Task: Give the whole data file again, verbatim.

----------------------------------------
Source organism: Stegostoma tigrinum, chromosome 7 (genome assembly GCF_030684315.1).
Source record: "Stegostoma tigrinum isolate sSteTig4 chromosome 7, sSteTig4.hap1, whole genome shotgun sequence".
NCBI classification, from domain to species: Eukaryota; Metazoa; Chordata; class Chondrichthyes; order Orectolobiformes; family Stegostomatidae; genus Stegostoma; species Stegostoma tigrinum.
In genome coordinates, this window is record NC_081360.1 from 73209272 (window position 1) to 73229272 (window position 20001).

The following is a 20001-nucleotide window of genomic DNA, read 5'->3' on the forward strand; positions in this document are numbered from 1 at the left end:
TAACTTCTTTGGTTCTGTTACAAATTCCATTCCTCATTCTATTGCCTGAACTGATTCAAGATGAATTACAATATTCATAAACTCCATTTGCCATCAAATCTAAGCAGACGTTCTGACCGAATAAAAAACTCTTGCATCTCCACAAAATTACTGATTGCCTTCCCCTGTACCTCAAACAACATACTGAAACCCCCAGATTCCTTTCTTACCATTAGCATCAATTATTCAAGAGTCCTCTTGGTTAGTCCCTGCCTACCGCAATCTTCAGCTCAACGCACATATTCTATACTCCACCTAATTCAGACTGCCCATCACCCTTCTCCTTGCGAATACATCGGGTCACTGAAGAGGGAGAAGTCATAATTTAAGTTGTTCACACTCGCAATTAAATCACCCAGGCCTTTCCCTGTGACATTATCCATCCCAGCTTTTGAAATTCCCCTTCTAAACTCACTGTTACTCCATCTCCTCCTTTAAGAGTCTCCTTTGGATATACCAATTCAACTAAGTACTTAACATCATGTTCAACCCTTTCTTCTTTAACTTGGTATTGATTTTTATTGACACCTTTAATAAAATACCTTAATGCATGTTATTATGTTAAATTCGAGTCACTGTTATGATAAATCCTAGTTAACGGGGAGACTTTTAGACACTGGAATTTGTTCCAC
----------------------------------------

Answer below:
Source organism: Stegostoma tigrinum, chromosome 7 (genome assembly GCF_030684315.1).
Source record: "Stegostoma tigrinum isolate sSteTig4 chromosome 7, sSteTig4.hap1, whole genome shotgun sequence".
NCBI classification, from domain to species: Eukaryota; Metazoa; Chordata; class Chondrichthyes; order Orectolobiformes; family Stegostomatidae; genus Stegostoma; species Stegostoma tigrinum.
In genome coordinates, this window is record NC_081360.1 from 73209272 (window position 1) to 73229272 (window position 20001).

The following is a 20001-nucleotide window of genomic DNA, read 5'->3' on the forward strand; positions in this document are numbered from 1 at the left end:
TAACTTCTTTGGTTCTGTTACAAATTCCATTCCTCATTCTATTGCCTGAACTGATTCAAGATGAATTACAATATTCATAAACTCCATTTGCCATCAAATCTAAGCAGACGTTCTGACCGAATAAAAAACTCTTGCATCTCCACAAAATTACTGATTGCCTTCCCCTGTACCTCAAACAACATACTGAAACCCCCAGATTCCTTTCTTACCATTAGCATCAATTATTCAAGAGTCCTCTTGGTTAGTCCCTGCCTACCGCAATCTTCAGCTCAACGCACATATTCTATACTCCACCTAATTCAGACTGCCCATCACCCTTCTCCTTGCGAATACATCGGGTCACTGAAGAGGGAGAAGTCATAATTTAAGTTGTTCACACTCGCAATTAAATCACCCAGGCCTTTCCCTGTGACATTATCCATCCCAGCTTTTGAAATTCCCCTTCTAAACTCACTGTTACTCCATCTCCTCCTTTAAGAGTCTCCTTTGGATATACCAATTCAACTAAGTACTTAACATCATGTTCAACCCTTTCTTCTTTAACTTGGTATTGATTTTTATTGACACCTTTAATAAAATACCTTAATGCATGTTATTATGTTAAATTCGAGTCACTGTTATGATAAATCCTAGTTAACGGGGAGACTTTTAGACACTGGAATTTGTTCCAC